Regency Reader Questions: A Cheesy Question

A 19th Century Cheese Box

 

A Cheesy Question
In the c. 1832 publication, “Whom to Marry and How to Get Married…,” there is a description on pg 24 that implies that it is horrifyingly uncouth for a young lady to actually say “cheese.” (It’s also apparently uncouth to say “cabbage,” which should be referred to only as “greens.”) However, I have not found a single reference that says why it is uncouth to say “cheese” or “cabbage” or mention any other specific food. If it really is uncouth, then how a lady is supposed to refer to cheese? Certainly in the diary excerpts I’ve read of the time, they wrote the word “cheese” as if it’s a normal word.


 Regards,
 tkh

The book to which dear reader refers is a publication by Henry and August Mayhew, illustrated by George Cruikshank, which is filled with all sorts of wonderful silliness.  Its fairly farcical in tone, implying that most of the text is not meant to be taken literally or necessarily representative of reality.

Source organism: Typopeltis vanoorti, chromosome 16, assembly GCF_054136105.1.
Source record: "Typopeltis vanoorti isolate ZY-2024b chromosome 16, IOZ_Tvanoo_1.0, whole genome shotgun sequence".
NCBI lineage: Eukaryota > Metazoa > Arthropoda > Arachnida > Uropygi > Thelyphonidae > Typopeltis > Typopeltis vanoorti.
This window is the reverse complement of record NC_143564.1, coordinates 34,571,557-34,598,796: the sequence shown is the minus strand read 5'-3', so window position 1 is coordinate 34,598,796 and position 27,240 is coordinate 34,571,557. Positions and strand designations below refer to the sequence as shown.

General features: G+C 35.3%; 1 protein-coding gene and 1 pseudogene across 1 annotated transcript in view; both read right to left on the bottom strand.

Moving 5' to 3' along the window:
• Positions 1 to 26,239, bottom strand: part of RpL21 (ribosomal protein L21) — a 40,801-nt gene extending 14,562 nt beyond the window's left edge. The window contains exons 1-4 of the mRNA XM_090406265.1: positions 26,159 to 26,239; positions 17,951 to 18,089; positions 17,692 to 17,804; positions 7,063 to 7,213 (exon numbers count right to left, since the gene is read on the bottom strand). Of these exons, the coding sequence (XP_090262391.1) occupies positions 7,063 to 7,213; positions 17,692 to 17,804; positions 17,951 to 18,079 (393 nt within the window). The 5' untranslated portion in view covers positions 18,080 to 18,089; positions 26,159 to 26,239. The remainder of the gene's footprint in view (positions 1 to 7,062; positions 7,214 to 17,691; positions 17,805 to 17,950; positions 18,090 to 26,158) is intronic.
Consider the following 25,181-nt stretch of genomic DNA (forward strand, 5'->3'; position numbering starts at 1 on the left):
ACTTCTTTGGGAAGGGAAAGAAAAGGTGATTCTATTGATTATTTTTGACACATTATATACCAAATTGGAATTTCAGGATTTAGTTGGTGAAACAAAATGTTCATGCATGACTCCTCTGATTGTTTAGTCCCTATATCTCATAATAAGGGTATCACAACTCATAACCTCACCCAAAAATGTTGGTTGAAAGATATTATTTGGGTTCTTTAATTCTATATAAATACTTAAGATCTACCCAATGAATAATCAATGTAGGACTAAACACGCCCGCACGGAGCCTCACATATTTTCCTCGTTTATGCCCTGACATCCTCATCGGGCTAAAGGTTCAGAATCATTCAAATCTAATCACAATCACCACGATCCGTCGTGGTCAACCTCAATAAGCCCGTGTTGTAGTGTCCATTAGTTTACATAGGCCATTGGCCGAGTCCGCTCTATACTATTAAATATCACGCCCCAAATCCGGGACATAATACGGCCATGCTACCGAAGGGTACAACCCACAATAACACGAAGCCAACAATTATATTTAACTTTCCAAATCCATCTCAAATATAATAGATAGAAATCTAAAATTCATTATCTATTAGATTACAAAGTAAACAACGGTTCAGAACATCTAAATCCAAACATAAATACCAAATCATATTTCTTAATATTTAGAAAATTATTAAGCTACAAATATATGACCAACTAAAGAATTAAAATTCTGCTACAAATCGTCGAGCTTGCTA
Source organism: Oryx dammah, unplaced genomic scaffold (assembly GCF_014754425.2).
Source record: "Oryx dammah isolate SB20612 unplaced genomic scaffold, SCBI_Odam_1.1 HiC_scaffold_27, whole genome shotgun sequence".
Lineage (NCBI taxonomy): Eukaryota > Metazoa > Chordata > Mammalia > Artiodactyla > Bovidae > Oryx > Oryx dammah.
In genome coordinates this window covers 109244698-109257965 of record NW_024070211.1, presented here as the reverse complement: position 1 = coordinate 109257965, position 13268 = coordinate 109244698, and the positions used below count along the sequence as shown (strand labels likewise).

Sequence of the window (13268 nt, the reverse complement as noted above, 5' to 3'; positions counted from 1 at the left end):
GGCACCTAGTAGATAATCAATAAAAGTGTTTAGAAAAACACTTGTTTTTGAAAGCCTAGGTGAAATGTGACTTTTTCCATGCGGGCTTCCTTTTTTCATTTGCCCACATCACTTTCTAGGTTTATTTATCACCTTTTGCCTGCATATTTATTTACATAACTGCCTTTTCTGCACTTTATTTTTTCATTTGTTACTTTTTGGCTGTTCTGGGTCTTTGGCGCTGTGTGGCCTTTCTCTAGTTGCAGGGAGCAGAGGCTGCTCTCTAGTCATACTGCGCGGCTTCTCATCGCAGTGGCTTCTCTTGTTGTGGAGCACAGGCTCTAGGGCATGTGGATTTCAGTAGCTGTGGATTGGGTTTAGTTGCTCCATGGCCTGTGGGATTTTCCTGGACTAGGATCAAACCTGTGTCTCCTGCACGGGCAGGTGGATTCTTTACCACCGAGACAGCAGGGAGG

I, too, have never seen a single reference to suggest cheese or cabbage were dirty words, and have seen them enough in receipts and diagrams for meals that suggest it was common enough to call cheese cheese and cabbage cabbage.

It is said that “Beau Brummel broke off an engagement with a young lady because he once saw her eat cabbage” (Sensible Etiquette and Good Manners of the Best Society, 1882) but I think this anecdote hints more at his flippancy and fussiness than her taste for greens.

It also appeared that by the Victorian era, cheese because a countrywoman thing:
Etiquette, the American Code of Manners, 1884).

I am by no means the final word, and would love to hear from other historians who may have seen cheese and cabbage cast into infamy…but my gut is that this was meant tongue in cheek, a way to poke fun at propriety, and in no way accurately reflects a real constraint on the word cheese.

Chalk it up to comedy.

 

 

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